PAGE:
|From left, Sid Caesar, Nanette Fabray, Carl Reiner, and Howard Morris as “The Commuters” on the 1950s television series “Caesar’s Hour.” Courtesy Eddy Friedfeld|
Sid Caesar, who died on February 12, made America laugh – and he revolutionized television comedy.
His trailblazing style was infused with Jewish influences, according to Eddy Friedfeld, co-author with Mr. Caesar of the comic’s “Caesar’s Hours: My Life in Comedy, With Love and Laughter.”
“Sid was part of the Jewish tradition of storytelling,” Mr. Friedfeld, who gave a eulogy at Mr. Caesar’s funeral in February, said. “The difference was not his joke telling, it was comedy based on character. His sketches were stories with beginnings, middles, and ends. That was not coincidentally a function of the Jewish influence.”
Sid Caesar was the youngest of three sons born to Jewish immigrants living in Yonkers. His father, Max, came from Poland, and his mother, Ida, came from Russia; together, the couple operated a luncheonette. Young Sid developed his foreign-sounding double talk by listening closely to the luncheonette’s multinational clientele.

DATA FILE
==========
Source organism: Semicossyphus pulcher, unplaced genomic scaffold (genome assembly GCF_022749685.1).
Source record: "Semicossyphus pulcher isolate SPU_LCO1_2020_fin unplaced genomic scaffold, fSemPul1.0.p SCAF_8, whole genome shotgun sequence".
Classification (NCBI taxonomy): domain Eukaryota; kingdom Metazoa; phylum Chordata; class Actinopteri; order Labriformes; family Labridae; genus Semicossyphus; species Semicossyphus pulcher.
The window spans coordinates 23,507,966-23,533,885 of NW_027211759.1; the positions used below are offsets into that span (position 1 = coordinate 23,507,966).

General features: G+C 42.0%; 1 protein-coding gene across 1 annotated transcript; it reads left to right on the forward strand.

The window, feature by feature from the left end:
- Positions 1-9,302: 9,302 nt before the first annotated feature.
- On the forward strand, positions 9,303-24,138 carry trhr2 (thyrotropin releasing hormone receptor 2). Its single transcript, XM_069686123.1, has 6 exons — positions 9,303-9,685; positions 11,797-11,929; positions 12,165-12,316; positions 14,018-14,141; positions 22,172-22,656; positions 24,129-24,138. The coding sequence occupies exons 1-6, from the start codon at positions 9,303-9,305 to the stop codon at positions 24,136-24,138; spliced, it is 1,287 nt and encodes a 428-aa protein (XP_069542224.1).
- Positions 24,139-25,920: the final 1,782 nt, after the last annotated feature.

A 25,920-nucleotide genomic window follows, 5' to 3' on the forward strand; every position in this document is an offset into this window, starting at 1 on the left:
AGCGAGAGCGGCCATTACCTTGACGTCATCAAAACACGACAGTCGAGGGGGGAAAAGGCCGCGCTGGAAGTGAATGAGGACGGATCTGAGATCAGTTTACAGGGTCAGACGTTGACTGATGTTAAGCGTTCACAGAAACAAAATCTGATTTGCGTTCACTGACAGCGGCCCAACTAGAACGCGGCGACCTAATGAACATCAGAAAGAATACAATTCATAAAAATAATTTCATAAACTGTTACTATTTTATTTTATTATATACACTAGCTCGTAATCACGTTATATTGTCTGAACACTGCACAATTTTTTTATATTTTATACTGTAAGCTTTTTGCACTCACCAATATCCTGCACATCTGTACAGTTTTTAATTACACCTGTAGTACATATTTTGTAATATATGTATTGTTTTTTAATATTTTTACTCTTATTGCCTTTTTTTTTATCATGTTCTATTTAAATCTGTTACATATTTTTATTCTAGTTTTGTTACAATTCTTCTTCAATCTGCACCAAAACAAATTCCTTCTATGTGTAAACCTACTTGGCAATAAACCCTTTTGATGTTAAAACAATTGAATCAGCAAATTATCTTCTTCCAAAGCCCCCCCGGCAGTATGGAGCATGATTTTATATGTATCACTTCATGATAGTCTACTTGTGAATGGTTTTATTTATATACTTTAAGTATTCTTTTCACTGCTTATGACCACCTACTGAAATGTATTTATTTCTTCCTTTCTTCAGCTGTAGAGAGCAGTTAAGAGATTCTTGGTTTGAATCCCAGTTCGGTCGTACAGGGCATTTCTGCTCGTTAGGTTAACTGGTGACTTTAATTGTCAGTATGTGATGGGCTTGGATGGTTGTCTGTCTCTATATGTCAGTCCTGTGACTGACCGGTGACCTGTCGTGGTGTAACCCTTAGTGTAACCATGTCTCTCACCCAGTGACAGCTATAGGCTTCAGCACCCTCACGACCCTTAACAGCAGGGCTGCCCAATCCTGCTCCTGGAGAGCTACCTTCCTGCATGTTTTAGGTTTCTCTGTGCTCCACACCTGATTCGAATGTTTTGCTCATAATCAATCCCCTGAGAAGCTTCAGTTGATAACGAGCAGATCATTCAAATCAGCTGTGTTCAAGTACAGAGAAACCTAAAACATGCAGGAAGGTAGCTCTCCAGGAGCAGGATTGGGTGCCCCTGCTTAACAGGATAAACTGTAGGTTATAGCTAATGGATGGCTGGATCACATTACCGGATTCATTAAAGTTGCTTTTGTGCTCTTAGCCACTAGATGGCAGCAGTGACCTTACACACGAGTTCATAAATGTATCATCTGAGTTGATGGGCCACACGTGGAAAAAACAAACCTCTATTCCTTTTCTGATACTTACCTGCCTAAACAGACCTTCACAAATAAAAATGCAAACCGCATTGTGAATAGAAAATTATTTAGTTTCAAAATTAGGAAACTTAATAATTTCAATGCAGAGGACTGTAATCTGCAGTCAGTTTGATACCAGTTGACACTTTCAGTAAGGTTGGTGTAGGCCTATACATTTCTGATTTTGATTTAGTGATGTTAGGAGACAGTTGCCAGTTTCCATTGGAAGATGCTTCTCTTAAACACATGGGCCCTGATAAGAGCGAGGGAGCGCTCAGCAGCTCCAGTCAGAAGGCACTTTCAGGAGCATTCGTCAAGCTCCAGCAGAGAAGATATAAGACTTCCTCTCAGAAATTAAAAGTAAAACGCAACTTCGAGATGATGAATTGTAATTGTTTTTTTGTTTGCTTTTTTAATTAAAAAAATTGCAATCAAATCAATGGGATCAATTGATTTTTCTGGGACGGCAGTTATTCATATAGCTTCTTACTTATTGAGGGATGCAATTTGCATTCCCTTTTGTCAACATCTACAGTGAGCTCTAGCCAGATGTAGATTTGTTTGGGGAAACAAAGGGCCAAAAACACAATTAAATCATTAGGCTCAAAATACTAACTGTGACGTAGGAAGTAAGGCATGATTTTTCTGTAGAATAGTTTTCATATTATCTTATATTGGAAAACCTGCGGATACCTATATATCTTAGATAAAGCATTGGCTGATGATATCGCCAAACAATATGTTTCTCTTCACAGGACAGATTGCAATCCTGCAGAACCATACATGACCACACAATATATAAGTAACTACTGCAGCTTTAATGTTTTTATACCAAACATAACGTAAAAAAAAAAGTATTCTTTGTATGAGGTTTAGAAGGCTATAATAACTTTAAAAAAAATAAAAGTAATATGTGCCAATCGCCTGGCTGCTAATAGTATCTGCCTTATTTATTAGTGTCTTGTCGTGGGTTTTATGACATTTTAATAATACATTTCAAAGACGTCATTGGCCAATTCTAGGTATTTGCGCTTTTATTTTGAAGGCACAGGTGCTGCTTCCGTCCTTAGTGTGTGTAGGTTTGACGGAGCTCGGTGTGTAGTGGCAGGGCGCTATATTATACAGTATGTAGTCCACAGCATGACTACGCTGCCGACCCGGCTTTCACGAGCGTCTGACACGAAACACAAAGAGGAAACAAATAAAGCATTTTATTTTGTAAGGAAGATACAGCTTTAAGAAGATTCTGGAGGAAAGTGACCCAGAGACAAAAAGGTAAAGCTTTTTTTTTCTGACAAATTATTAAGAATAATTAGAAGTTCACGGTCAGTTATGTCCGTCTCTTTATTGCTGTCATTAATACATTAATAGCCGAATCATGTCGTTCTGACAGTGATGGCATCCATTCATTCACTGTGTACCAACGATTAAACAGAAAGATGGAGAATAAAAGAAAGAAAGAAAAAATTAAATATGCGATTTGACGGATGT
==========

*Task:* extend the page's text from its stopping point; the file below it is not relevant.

Mr. Friedfeld, who teaches courses in comedy at Yale University and NYU and worked with Caesar on the book for several years, said that Mr. Caesar had a strong Jewish identity. According to Mr. Friedfeld’s book, after graduating from Yonkers High School in 1939, Sid left home intent on starting a musical career. In Manhattan, he worked as an usher and then a doorman at the Capitol Theatre. He was ineligible to join the musicians’ union in New York City until he established residency, but he found work as a saxophonist at the Vacationland Hotel, a Catskills resort. Mentored by Don Appel, the resort’s social director, Mr. Caesar played in the dance band and learned to perform comedy, doing three shows a week.
“His family were proud and aware Jews. Sid went to cheder, the after-school program. Sid claimed he was the first to introduce the word chutzpah into the American vernacular,” Mr. Friedfeld said.